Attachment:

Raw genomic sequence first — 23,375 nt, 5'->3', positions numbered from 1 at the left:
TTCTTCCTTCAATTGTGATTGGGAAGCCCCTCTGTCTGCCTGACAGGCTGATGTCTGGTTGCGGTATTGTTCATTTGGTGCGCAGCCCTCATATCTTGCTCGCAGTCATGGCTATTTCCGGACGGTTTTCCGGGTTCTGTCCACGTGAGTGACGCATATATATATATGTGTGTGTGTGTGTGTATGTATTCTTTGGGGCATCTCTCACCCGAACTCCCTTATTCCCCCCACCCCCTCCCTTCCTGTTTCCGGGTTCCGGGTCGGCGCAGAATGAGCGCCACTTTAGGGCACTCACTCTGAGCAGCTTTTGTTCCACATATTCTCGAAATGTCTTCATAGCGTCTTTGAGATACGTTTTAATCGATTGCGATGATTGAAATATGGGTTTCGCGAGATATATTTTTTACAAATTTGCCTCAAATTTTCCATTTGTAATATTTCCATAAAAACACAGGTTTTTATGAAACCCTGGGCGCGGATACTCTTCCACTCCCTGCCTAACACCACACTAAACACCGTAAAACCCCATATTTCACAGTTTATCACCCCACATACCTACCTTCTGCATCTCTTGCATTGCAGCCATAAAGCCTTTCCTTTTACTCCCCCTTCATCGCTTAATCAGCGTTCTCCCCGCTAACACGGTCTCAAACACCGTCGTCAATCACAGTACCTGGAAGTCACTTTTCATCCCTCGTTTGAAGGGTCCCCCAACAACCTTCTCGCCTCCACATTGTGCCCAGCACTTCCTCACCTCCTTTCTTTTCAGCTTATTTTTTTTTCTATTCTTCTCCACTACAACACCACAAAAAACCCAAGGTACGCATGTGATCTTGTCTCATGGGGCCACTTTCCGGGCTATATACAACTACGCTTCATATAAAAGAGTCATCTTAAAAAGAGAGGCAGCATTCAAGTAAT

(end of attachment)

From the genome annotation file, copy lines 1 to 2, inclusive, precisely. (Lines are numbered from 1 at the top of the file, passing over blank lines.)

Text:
Raw genomic sequence first — 23,375 nt, 5'->3', positions numbered from 1 at the left:
TTCTTCCTTCAATTGTGATTGGGAAGCCCCTCTGTCTGCCTGACAGGCTGATGTCTGGTTGCGGTATTGTTCATTTGGTGCGCAGCCCTCATATCTTGCTCGCAGTCATGGCTATTTCCGGACGGTTTTCCGGGTTCTGTCCACGTGAGTGACGCATATATATATATGTGTGTGTGTGTGTGTATGTATTCTTTGGGGCATCTCTCACCCGAACTCCCTTATTCCCCCCACCCCCTCCCTTCCTGTTTCCGGGTTCCGGGTCGGCGCAGAATGAGCGCCACTTTAGGGCACTCACTCTGAGCAGCTTTTGTTCCACATATTCTCGAAATGTCTTCATAGCGTCTTTGAGATACGTTTTAATCGATTGCGATGATTGAAATATGGGTTTCGCGAGATATATTTTTTACAAATTTGCCTCAAATTTTCCATTTGTAATATTTCCATAAAAACACAGGTTTTTATGAAACCCTGGGCGCGGATACTCTTCCACTCCCTGCCTAACACCACACTAAACACCGTAAAACCCCATATTTCACAGTTTATCACCCCACATACCTACCTTCTGCATCTCTTGCATTGCAGCCATAAAGCCTTTCCTTTTACTCCCCCTTCATCGCTTAATCAGCGTTCTCCCCGCTAACACGGTCTCAAACACCGTCGTCAATCACAGTACCTGGAAGTCACTTTTCATCCCTCGTTTGAAGGGTCCCCCAACAACCTTCTCGCCTCCACATTGTGCCCAGCACTTCCTCACCTCCTTTCTTTTCAGCTTATTTTTTTTTCTATTCTTCTCCACTACAACACCACAAAAAACCCAAGGTACGCATGTGATCTTGTCTCATGGGGCCACTTTCCGGGCTATATACAACTACGCTTCATATAAAAGAGTCATCTTAAAAAGAGAGGCAGCATTCAAGTAAT